On average, companies have three times more applications running on their networks than their IT department is aware of. Examples might include a file storage site, a homemade spreadsheet for company data, or an email service. Shadow IT poses a threat, since it isn’t ruled by the same security measures as approved solutions, but it also represents a failure of the established IT environment to meet end-to-end needs.
Instead of building on their own in-house servers, many businesses now host their IT environment through an IaaS (Infrastructure-as-a-Service) provider such as Amazon Web Services, Microsoft Azure, or Rackspace. This helps reduce overhead costs and maintenance, but a multi-tenant environment brings added complexity, multiple virtual machine (VM) layers, and a higher demand for security and access control.
Many organizations also rushed their cloud migrations in an attempt to allow remote work sooner than they intended. This means their connections may not be as secure as they should be, and they could likely optimize their setup for better results.
As employees and lines of business (LOBs) increasingly scout out their own solutions on an as-needed basis, many IT managers have decided — instead of cracking down — to take on a new role as a technology broker, which some have referred to as “IT-as-a-Service” or ITaaS. In this approach, IT is responsible for supplying the technology needs for LOBs by vetting and aggregating third-party providers, often at the request of employees themselves. This stands in stark relief to the traditional framework, where CIOs impose solutions from the top-down.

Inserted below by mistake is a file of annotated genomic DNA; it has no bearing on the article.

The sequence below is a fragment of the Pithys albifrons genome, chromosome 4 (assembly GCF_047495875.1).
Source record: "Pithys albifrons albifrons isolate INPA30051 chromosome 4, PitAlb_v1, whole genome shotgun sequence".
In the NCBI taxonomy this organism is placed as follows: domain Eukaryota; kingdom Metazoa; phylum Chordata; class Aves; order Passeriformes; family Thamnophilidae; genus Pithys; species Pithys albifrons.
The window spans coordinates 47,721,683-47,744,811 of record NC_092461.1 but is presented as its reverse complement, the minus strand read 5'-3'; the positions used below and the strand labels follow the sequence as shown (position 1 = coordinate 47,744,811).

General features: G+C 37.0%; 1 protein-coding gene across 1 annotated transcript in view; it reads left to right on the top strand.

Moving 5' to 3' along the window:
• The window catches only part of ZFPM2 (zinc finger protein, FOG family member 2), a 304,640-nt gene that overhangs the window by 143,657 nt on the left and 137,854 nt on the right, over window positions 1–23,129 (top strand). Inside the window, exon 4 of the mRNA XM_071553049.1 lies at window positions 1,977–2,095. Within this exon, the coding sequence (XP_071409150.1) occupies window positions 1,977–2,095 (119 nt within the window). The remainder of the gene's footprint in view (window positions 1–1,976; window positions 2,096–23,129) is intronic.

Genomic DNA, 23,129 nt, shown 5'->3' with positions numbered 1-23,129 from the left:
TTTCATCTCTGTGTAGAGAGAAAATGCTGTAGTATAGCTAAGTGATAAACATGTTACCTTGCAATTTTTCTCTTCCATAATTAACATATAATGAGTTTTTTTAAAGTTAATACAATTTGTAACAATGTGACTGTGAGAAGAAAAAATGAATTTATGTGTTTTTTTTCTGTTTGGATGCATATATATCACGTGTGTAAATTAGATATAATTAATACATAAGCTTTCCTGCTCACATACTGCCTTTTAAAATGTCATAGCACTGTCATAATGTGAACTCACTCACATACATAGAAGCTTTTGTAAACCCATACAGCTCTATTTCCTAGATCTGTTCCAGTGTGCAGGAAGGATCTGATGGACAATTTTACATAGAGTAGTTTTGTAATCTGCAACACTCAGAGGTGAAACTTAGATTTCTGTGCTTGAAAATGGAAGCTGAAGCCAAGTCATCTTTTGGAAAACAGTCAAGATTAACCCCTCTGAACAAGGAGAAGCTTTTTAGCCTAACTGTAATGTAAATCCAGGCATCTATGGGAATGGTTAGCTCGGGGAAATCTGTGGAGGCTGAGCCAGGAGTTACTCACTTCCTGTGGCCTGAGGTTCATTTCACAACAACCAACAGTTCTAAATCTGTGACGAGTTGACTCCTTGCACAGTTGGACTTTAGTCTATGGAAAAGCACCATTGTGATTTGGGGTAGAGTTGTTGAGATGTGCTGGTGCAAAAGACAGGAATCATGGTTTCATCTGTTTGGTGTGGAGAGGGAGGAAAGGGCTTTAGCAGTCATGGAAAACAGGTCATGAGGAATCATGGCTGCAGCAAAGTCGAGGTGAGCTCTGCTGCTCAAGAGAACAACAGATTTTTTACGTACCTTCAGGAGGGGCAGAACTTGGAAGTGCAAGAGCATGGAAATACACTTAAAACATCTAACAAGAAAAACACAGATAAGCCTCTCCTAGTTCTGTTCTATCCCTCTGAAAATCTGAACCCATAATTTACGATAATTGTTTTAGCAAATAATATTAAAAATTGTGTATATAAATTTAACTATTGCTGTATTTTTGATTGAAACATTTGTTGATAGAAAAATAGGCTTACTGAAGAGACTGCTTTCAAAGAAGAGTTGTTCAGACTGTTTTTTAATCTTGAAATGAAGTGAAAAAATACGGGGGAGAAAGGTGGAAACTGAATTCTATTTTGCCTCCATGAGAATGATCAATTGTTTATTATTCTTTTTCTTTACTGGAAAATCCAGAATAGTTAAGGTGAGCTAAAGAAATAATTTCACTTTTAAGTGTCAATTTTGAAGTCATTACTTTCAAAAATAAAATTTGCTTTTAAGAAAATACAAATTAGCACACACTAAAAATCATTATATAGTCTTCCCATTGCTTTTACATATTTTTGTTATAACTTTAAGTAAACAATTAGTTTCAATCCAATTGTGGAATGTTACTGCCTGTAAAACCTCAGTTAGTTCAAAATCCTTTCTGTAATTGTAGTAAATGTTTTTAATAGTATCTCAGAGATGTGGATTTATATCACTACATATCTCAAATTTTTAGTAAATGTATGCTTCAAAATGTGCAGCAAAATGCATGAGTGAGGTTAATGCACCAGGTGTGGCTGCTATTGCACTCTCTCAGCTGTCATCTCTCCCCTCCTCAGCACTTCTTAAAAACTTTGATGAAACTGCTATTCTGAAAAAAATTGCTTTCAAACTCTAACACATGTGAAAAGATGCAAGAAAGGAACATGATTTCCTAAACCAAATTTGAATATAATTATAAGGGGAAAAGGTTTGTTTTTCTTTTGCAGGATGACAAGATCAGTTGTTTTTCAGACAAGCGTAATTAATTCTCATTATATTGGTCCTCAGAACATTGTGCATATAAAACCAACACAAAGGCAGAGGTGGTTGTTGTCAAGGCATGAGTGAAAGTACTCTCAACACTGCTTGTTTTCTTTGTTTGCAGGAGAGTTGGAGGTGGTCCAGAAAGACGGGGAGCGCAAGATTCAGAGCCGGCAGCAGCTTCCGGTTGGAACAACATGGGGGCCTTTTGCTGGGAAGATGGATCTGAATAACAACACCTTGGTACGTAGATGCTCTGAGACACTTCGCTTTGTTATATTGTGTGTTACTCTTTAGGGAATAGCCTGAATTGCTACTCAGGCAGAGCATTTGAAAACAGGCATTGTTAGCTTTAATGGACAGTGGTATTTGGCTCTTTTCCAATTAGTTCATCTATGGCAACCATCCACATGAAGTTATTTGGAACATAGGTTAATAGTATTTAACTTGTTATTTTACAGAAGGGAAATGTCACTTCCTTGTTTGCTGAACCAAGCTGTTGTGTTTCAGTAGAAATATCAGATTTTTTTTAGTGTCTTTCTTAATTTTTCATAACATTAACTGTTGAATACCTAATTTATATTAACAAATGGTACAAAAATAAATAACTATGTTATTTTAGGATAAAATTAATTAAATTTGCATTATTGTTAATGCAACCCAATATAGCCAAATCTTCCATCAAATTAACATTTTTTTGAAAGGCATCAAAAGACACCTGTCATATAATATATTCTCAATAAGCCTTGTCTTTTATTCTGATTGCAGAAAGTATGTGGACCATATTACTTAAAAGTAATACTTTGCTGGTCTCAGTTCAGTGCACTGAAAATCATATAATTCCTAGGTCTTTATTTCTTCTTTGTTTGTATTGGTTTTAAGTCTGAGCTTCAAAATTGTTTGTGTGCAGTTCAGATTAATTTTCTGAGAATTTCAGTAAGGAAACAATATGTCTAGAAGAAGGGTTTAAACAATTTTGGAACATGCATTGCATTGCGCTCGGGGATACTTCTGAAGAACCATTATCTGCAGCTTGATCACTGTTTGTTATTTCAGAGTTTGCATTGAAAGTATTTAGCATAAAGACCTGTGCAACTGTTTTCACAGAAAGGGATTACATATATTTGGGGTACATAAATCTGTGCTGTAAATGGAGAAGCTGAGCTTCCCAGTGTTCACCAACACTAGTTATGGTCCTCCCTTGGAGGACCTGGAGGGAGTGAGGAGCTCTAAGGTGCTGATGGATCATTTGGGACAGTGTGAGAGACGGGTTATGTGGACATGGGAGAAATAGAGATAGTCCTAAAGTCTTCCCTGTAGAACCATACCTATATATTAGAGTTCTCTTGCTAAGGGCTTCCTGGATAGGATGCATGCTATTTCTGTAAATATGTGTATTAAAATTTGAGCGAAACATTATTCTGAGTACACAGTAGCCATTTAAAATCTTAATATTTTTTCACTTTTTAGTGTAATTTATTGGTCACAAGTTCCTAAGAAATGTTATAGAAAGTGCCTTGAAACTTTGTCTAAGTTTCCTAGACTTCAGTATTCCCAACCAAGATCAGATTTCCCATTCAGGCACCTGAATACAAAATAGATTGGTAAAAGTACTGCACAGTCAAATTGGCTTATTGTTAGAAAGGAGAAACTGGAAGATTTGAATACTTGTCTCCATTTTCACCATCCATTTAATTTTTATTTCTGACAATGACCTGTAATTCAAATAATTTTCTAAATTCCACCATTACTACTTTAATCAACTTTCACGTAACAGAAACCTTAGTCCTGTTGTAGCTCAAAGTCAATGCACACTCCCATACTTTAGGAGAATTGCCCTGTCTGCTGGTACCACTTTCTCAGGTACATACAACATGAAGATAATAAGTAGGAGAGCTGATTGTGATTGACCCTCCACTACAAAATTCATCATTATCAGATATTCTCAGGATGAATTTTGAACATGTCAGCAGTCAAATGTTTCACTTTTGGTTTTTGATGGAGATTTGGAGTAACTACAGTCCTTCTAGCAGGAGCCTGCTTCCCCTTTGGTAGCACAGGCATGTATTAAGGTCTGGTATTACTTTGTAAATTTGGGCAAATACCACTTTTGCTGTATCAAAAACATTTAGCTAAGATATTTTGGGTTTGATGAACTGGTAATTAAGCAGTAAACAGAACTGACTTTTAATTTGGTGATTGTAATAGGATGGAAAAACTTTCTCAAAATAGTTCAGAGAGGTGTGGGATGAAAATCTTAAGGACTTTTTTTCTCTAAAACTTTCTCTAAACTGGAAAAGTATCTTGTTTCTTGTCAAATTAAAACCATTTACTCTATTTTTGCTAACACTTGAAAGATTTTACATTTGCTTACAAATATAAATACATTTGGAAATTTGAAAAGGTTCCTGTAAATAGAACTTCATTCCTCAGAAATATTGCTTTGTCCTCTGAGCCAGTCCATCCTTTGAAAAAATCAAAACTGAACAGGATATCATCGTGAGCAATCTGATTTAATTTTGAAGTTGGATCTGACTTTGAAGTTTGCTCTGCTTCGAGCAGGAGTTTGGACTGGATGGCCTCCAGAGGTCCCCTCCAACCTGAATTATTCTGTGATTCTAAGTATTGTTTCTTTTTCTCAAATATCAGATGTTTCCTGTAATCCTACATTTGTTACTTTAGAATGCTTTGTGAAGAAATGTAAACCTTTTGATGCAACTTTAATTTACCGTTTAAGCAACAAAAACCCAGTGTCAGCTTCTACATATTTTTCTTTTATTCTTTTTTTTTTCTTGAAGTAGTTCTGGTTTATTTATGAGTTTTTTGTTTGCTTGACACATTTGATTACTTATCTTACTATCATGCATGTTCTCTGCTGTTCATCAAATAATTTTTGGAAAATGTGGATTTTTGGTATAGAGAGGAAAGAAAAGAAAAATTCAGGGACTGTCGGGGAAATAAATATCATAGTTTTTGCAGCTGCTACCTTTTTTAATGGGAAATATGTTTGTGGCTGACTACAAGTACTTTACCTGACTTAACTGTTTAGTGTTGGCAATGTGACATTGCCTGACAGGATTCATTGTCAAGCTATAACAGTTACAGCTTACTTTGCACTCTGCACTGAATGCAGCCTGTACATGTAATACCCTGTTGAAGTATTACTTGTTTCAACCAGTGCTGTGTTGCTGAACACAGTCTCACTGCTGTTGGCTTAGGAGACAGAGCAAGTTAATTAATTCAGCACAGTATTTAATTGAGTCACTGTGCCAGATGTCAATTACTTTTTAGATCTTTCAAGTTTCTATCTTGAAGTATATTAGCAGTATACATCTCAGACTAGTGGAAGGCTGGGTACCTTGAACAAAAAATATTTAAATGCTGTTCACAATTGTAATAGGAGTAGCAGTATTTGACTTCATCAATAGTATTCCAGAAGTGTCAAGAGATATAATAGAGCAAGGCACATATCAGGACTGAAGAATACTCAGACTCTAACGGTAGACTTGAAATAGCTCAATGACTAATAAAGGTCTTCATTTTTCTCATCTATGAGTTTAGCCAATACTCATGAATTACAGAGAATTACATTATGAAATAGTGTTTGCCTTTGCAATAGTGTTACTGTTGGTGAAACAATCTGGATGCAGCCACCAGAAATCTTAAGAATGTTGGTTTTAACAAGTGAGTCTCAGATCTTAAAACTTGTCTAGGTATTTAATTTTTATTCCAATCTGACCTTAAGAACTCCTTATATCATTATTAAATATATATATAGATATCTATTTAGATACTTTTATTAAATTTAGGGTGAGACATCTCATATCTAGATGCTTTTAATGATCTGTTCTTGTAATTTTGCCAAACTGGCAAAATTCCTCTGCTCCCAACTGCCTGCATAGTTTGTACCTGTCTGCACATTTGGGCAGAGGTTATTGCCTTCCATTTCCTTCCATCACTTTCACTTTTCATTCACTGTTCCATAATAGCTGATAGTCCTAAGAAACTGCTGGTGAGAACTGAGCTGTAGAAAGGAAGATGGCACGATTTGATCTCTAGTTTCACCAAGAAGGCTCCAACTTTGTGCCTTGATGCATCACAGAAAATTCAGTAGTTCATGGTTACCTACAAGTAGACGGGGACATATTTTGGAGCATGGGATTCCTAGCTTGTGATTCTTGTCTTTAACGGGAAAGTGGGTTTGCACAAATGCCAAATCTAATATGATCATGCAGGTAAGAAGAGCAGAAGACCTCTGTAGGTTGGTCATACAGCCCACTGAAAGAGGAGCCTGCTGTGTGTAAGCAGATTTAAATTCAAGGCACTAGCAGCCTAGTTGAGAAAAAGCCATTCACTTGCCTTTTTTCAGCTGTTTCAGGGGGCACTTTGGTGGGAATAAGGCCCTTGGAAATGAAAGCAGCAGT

Approximately 43% of IT decision-makers worry that their current IT infrastructure won’t be able to handle their future data needs. How much more so for middle-market companies and small businesses? Data analytics software can be highly complex, requiring knowledge of mining and governance techniques, as well as the capability to integrate third-party platforms with multiple data sources. Many companies are relegating their big data responsibilities to the IT department, which means IT professionals need to understand how the moving parts of their infrastructure work together in order to derive useful business intelligence.
The right IT software better positions CIOs, CTOs, system administrators, etc. to confront their challenges by simplifying infrastructure and enhancing visibility, integration, and security without slowing the pace of innovation.
Businesses should consider their current IT resources and choose software that fills any gaps. For example, small businesses may look for managed software solutions, while enterprises may need better visibility into their network environment.